The Indian skipper Virat Kohli is currently the best batsman in the world. He is also the most expressive man on the field and is known for his flamboyant style. He is often seen indulging in sledging and hilarious banters on and off-field.
Every time the Indian and Australian cricket team lock their horns with each other, there has always been some on-field exchanges between the two teams. Later this year, the two teams are all set to face each other and it will be interesting to watch how that unfolds.
However, the Australia wicketkeeper-batsman Matthew Wade believes that engaging with Virat Kohli on the field only gets the better out of him and this is the reason he feels that he will try and refrain from trying to get under the skin of Virat Kohli.
“I’ll go out and play the way I like to play. We certainly don’t go out chasing it. If it comes our way then you deal with it out on the field,”
“Virat is very clever in the way he uses his words or his body language, so they (India) use it as an advantage. To be honest I don’t want to engage too much into that, I know they thrive off that energy which comes from two (confronting) players. They are probably as good at doing that as anyone in the world at the moment, so it’s something I might stay away from this time,”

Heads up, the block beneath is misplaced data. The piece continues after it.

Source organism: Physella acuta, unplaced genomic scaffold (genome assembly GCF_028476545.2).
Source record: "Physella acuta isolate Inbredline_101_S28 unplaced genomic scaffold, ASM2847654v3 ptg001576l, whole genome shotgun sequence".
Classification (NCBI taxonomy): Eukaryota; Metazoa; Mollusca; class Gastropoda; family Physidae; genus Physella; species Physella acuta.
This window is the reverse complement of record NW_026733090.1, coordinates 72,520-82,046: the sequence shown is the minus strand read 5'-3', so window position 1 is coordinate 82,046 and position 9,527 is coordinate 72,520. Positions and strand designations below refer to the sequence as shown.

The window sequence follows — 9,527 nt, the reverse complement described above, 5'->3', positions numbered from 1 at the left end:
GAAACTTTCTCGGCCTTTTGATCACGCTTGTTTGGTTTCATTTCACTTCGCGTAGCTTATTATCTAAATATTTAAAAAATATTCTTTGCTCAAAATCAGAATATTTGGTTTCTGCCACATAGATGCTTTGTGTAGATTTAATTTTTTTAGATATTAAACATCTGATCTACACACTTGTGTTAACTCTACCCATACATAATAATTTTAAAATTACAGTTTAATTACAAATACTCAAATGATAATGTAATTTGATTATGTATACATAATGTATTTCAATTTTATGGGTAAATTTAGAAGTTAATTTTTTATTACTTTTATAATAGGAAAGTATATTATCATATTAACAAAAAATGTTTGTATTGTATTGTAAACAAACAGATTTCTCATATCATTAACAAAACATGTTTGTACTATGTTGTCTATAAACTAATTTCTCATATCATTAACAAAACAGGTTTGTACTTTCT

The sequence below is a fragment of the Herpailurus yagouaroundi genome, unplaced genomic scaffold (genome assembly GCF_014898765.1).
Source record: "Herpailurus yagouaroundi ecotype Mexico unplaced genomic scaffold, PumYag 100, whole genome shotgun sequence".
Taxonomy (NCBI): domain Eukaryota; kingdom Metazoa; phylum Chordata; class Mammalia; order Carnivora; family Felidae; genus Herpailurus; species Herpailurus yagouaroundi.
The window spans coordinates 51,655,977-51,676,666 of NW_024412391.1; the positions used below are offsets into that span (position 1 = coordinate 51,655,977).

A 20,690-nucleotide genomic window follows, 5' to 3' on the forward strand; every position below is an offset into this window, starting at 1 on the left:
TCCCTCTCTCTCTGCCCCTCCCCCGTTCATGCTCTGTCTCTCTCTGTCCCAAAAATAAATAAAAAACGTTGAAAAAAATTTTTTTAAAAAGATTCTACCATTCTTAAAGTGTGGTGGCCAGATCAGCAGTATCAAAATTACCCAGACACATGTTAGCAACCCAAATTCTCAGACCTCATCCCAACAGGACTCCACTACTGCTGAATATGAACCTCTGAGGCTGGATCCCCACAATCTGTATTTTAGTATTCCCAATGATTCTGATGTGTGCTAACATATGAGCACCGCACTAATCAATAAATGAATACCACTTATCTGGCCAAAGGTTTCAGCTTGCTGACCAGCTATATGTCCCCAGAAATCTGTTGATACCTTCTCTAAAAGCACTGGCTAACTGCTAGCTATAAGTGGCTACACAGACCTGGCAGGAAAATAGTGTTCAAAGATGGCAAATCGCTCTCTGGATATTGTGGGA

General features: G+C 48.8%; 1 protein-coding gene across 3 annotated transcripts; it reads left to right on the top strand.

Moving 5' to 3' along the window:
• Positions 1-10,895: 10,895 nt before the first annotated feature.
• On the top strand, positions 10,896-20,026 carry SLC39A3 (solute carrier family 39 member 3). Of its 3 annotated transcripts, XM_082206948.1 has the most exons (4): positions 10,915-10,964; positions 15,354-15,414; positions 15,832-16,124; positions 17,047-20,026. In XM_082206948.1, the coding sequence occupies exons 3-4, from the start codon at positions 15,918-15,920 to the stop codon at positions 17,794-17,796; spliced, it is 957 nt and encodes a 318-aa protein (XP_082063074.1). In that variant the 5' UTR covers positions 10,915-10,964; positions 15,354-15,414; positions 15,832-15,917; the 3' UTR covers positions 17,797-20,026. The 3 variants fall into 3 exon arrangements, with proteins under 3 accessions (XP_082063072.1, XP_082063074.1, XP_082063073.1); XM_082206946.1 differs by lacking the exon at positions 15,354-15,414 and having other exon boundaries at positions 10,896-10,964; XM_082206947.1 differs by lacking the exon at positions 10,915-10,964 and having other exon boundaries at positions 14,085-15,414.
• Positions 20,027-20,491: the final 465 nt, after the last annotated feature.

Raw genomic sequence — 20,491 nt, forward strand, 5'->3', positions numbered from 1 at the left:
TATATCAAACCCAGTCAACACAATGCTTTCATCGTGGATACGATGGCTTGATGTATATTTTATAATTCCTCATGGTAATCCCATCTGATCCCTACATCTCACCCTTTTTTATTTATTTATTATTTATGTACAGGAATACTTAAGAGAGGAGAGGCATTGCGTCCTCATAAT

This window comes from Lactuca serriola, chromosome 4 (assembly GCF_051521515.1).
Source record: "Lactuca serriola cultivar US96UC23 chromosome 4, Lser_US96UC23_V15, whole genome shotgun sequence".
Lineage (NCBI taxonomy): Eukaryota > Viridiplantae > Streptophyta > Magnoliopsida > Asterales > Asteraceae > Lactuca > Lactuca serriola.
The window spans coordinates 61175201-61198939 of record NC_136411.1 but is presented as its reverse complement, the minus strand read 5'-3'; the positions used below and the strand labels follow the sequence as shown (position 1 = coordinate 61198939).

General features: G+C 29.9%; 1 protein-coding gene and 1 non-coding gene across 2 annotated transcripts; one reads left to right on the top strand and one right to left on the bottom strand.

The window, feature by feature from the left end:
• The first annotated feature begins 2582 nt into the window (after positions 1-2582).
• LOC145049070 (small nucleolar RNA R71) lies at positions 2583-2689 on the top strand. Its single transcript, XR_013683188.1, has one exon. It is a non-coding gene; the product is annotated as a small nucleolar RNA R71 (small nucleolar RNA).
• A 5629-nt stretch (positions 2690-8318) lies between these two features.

He also talked about playing games behind closed doors in the wake of Coronavirus pandemic. He stated that cricketers don’t mind playing the game once it begins. He said:
“It’s just the atmosphere and buzz it gives you as a player. To play at Edgbaston with that crowd going in the first Ashes Test is obviously a lot different than playing Bellerive Oval in front of not a lot of people, so it’s just the feeling, the energy you get off the crowd,”
“The actual skill – bat versus ball – is pretty much exactly the same. I didn’t play (versus New Zealand in SCG ODI) and was only running drinks, but I spoke to the players out there and they said walking out to play was a weird feeling, but once a ball was bowled, it felt like a normal game of cricket which we are used to playing. Guys have played hundreds of games of cricket in front of nobody. So they are used to that,”